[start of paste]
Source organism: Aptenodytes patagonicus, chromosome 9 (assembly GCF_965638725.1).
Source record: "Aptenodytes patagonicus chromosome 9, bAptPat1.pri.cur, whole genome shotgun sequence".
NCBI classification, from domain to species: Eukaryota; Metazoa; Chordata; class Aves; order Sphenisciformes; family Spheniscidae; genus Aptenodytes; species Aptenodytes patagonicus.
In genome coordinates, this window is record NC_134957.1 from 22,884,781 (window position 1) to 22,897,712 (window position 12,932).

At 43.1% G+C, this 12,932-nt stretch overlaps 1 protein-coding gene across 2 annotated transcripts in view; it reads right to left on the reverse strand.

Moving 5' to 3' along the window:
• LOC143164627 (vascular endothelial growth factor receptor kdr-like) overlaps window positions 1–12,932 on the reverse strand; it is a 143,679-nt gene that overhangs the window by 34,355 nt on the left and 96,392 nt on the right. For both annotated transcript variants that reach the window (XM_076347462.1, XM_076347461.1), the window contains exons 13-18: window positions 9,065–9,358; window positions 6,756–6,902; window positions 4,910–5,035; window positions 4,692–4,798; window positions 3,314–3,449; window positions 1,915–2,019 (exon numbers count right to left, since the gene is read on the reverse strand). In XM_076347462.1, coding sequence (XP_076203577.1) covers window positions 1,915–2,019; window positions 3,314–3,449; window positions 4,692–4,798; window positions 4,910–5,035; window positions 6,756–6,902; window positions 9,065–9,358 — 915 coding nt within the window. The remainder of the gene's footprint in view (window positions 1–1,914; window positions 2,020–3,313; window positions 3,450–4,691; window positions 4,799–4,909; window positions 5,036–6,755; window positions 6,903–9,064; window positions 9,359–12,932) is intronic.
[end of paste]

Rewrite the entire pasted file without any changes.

Source organism: Aptenodytes patagonicus, chromosome 9 (assembly GCF_965638725.1).
Source record: "Aptenodytes patagonicus chromosome 9, bAptPat1.pri.cur, whole genome shotgun sequence".
NCBI classification, from domain to species: Eukaryota; Metazoa; Chordata; class Aves; order Sphenisciformes; family Spheniscidae; genus Aptenodytes; species Aptenodytes patagonicus.
In genome coordinates, this window is record NC_134957.1 from 22,884,781 (window position 1) to 22,897,712 (window position 12,932).

At 43.1% G+C, this 12,932-nt stretch overlaps 1 protein-coding gene across 2 annotated transcripts in view; it reads right to left on the reverse strand.

Moving 5' to 3' along the window:
• LOC143164627 (vascular endothelial growth factor receptor kdr-like) overlaps window positions 1–12,932 on the reverse strand; it is a 143,679-nt gene that overhangs the window by 34,355 nt on the left and 96,392 nt on the right. For both annotated transcript variants that reach the window (XM_076347462.1, XM_076347461.1), the window contains exons 13-18: window positions 9,065–9,358; window positions 6,756–6,902; window positions 4,910–5,035; window positions 4,692–4,798; window positions 3,314–3,449; window positions 1,915–2,019 (exon numbers count right to left, since the gene is read on the reverse strand). In XM_076347462.1, coding sequence (XP_076203577.1) covers window positions 1,915–2,019; window positions 3,314–3,449; window positions 4,692–4,798; window positions 4,910–5,035; window positions 6,756–6,902; window positions 9,065–9,358 — 915 coding nt within the window. The remainder of the gene's footprint in view (window positions 1–1,914; window positions 2,020–3,313; window positions 3,450–4,691; window positions 4,799–4,909; window positions 5,036–6,755; window positions 6,903–9,064; window positions 9,359–12,932) is intronic.